Outdoor air pollution contributes to an estimated 40,000 premature deaths in the UK each year, and with pollution levels in some areas of Greater Manchester at one-and-a-half times the legal limit. This is totally unacceptable and we need a fresh approach to tackling this invisible killer.
Yet, the problem of dirty air is nothing new. The rapid economic growth from the industrial revolution left its mark on the health of communities like ours, and it wasn’t until the Clean Air Act of 1956 that effective measures to prevent air pollution were properly implemented.
I’m proud that the old Denton Urban District Council was among the first local authorities to adopt the Clean Air Act and declare smokeless zones and plant trees to help remove the pollutants. Sadly many of those street trees have been removed over the decades and never replaced; and whilst our factories and homes are no longer the main source of air pollution, the problem has recurred as a public health issue.
Of course, back in the 1950s, air pollution was visible – the smoke billowed from factory and residential chimneys resulting in the thick pea-souper smogs. Our buildings were soot black. You could see the pollution you were breathing in.
And yet here we are, in 2018, with air pollution a significant issue again; except now it’s a largely invisible form of pollution.
In its recent Public Health Annual Report the council recently included a call for action on air quality. The report laid bare how air quality across the area is becoming a 21st century public health threat.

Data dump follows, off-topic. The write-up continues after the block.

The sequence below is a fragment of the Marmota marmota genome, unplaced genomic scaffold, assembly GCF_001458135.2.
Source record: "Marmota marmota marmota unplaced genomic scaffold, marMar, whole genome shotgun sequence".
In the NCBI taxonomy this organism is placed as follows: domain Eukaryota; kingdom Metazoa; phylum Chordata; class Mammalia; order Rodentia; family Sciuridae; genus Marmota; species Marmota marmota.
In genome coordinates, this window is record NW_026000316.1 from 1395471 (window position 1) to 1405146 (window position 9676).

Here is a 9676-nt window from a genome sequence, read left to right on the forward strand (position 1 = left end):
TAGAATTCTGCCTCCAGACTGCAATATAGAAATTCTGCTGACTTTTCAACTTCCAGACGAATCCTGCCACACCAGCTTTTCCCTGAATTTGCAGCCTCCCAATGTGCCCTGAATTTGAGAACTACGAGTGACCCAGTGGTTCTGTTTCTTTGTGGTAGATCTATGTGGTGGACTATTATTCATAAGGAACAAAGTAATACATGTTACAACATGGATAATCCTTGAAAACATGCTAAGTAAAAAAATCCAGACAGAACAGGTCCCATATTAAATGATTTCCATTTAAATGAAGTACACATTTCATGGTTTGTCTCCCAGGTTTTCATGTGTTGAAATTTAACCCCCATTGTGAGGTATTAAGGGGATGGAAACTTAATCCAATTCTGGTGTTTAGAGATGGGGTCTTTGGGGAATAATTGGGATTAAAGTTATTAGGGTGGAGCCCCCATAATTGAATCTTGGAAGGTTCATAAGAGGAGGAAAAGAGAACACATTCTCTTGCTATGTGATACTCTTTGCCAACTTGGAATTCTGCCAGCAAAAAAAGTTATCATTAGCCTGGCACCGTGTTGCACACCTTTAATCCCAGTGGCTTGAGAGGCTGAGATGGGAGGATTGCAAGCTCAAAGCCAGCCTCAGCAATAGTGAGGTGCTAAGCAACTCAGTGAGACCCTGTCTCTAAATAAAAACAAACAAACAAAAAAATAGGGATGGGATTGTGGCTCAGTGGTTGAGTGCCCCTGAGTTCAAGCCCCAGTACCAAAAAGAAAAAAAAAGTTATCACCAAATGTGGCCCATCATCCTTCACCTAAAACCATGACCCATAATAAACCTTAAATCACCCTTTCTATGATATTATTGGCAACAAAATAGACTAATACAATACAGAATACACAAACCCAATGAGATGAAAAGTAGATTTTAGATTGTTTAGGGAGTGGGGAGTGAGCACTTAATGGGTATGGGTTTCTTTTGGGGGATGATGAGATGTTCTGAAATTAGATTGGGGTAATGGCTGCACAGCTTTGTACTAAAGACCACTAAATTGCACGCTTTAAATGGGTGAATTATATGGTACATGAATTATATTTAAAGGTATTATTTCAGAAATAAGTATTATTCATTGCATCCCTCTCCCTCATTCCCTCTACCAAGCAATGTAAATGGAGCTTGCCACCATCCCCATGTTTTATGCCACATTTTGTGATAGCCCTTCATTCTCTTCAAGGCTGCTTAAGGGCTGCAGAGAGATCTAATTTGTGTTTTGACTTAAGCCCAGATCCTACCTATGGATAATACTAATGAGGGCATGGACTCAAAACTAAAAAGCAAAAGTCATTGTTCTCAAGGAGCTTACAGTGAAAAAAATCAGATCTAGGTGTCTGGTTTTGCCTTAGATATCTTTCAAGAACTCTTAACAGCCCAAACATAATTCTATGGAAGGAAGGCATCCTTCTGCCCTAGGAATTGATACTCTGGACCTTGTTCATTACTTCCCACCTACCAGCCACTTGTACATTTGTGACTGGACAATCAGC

The report aims to raise awareness of the risks of traffic-related air pollution, as well as identifying areas where individuals and organisations in Tameside can limit their contribution and exposure.
This is urgent as Tameside has a higher population of residents who are more affected by air pollution such as the very young, elderly, and adults with pre-existing lung and heart conditions.
Regionally, co-ordinated work is already taking place across Greater Manchester through a joint Air Quality Action Plan which will complement projects taking place in Tameside.
The Greater Manchester Air Quality Action Plan sets out a framework for councils across Greater Manchester which will reduce air pollution while supporting the sustainable economic growth of the region. The low-emissions strategy aims to reduce air pollution as a contributor to ill-health in Greater Manchester; reduce Greater Manchester’s carbon footprint; and encourage a low-emission culture.
Encouraging a low-emission culture is of particular importance as the most serious air pollutants that affect us are nitrogen oxides and particulates. Travelling by car is still the biggest contributor to these harmful pollutants and in Greater Manchester road transport accounts for 65% of nitrogen oxide and 79% of particulate emissions, along with 31% of carbon dioxide emissions.
Improving transport links are vital to reducing the historically high air pollution which persistently occurs throughout the section of Tameside that I represent. Currently, the area around the Manchester Outer Ring Road (M60), especially in the northern section of Stockport moving into Denton through on to Audenshaw is a high pollution zone.
That’s why I’m dedicated to introducing sensible transport plans that work to free up areas of accumulated traffic and pollution, specifically improving journey times from Denton into central Manchester.
The advantage of this approach is clear; we have existing infrastructure in place, we have the lines, we have the stations and the route through from Stockport to Manchester Victoria – a destination otherwise not easily accessible directly from south-east Manchester. Most importantly, this approach will cut the amount of dirty air that we all breathe.
In Manchester we have a proud history of action to tackle dirty air with winter levels of smoke and sulphur dioxide having been reduced by more than 95% in recent decades.
We now need to introduce sensible transport plans that work to free up areas of traffic and pollution in order to save lives and improve quality of life.